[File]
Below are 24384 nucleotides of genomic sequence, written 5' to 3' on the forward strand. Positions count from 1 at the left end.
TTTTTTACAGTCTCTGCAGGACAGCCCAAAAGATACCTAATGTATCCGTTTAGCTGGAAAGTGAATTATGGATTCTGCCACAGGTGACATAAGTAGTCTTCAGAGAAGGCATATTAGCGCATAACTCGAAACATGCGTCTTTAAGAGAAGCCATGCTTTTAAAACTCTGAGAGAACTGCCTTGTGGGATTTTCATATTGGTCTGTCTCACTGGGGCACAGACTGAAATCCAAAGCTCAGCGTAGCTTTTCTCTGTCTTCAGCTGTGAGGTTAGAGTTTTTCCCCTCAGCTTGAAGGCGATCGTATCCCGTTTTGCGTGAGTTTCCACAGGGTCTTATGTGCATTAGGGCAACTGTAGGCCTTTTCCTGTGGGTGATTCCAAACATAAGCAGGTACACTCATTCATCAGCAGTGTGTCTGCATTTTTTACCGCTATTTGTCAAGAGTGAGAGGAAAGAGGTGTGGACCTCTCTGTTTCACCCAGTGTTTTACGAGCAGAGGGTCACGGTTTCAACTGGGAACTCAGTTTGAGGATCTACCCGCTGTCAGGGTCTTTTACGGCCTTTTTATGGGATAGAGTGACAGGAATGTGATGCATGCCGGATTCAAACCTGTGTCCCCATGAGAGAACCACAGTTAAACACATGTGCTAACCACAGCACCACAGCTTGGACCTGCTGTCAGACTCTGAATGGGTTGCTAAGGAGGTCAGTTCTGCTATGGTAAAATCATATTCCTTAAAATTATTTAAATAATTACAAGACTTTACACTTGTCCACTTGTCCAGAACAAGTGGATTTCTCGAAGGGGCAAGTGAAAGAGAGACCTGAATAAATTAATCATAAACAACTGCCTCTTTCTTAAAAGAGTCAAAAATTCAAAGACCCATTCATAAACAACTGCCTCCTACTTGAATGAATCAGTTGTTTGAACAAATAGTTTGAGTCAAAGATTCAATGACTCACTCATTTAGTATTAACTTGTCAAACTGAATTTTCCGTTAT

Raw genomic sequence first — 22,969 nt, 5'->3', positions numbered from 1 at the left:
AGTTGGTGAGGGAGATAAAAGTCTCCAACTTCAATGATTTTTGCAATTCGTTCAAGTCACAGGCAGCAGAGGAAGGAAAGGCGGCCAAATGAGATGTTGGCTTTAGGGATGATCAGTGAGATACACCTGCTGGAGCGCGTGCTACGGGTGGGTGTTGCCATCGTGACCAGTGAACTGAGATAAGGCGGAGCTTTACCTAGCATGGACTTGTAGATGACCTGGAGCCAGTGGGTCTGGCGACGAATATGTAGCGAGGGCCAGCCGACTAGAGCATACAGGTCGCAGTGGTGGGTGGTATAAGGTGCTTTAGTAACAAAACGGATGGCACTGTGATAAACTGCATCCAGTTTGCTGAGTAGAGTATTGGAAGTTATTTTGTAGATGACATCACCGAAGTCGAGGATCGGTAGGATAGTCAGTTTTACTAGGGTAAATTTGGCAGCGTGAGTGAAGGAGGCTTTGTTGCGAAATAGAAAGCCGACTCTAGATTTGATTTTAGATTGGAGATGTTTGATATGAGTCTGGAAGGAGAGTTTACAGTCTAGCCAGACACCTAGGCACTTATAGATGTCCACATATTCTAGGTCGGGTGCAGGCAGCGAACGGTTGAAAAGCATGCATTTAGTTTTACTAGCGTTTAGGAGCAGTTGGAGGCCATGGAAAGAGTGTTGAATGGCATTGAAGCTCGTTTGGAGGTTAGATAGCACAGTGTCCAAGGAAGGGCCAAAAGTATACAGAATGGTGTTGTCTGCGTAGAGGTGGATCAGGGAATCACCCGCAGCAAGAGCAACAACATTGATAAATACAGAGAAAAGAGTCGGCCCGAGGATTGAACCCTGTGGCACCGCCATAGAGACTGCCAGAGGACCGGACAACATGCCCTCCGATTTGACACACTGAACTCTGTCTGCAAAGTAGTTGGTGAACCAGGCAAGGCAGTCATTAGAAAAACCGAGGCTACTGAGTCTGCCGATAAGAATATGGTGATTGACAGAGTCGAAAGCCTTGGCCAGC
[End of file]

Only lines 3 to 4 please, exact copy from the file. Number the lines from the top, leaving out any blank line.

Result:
Raw genomic sequence first — 22,969 nt, 5'->3', positions numbered from 1 at the left:
AGTTGGTGAGGGAGATAAAAGTCTCCAACTTCAATGATTTTTGCAATTCGTTCAAGTCACAGGCAGCAGAGGAAGGAAAGGCGGCCAAATGAGATGTTGGCTTTAGGGATGATCAGTGAGATACACCTGCTGGAGCGCGTGCTACGGGTGGGTGTTGCCATCGTGACCAGTGAACTGAGATAAGGCGGAGCTTTACCTAGCATGGACTTGTAGATGACCTGGAGCCAGTGGGTCTGGCGACGAATATGTAGCGAGGGCCAGCCGACTAGAGCATACAGGTCGCAGTGGTGGGTGGTATAAGGTGCTTTAGTAACAAAACGGATGGCACTGTGATAAACTGCATCCAGTTTGCTGAGTAGAGTATTGGAAGTTATTTTGTAGATGACATCACCGAAGTCGAGGATCGGTAGGATAGTCAGTTTTACTAGGGTAAATTTGGCAGCGTGAGTGAAGGAGGCTTTGTTGCGAAATAGAAAGCCGACTCTAGATTTGATTTTAGATTGGAGATGTTTGATATGAGTCTGGAAGGAGAGTTTACAGTCTAGCCAGACACCTAGGCACTTATAGATGTCCACATATTCTAGGTCGGGTGCAGGCAGCGAACGGTTGAAAAGCATGCATTTAGTTTTACTAGCGTTTAGGAGCAGTTGGAGGCCATGGAAAGAGTGTTGAATGGCATTGAAGCTCGTTTGGAGGTTAGATAGCACAGTGTCCAAGGAAGGGCCAAAAGTATACAGAATGGTGTTGTCTGCGTAGAGGTGGATCAGGGAATCACCCGCAGCAAGAGCAACAACATTGATAAATACAGAGAAAAGAGTCGGCCCGAGGATTGAACCCTGTGGCACCGCCATAGAGACTGCCAGAGGACCGGACAACATGCCCTCCGATTTGACACACTGAACTCTGTCTGCAAAGTAGTTGGTGAACCAGGCAAGGCAGTCATTAGAAAAACCGAGGCTACTGAGTCTGCCGATAAGAATATGGTGATTGACAGAGTCGAAAGCCTTGGCCAGC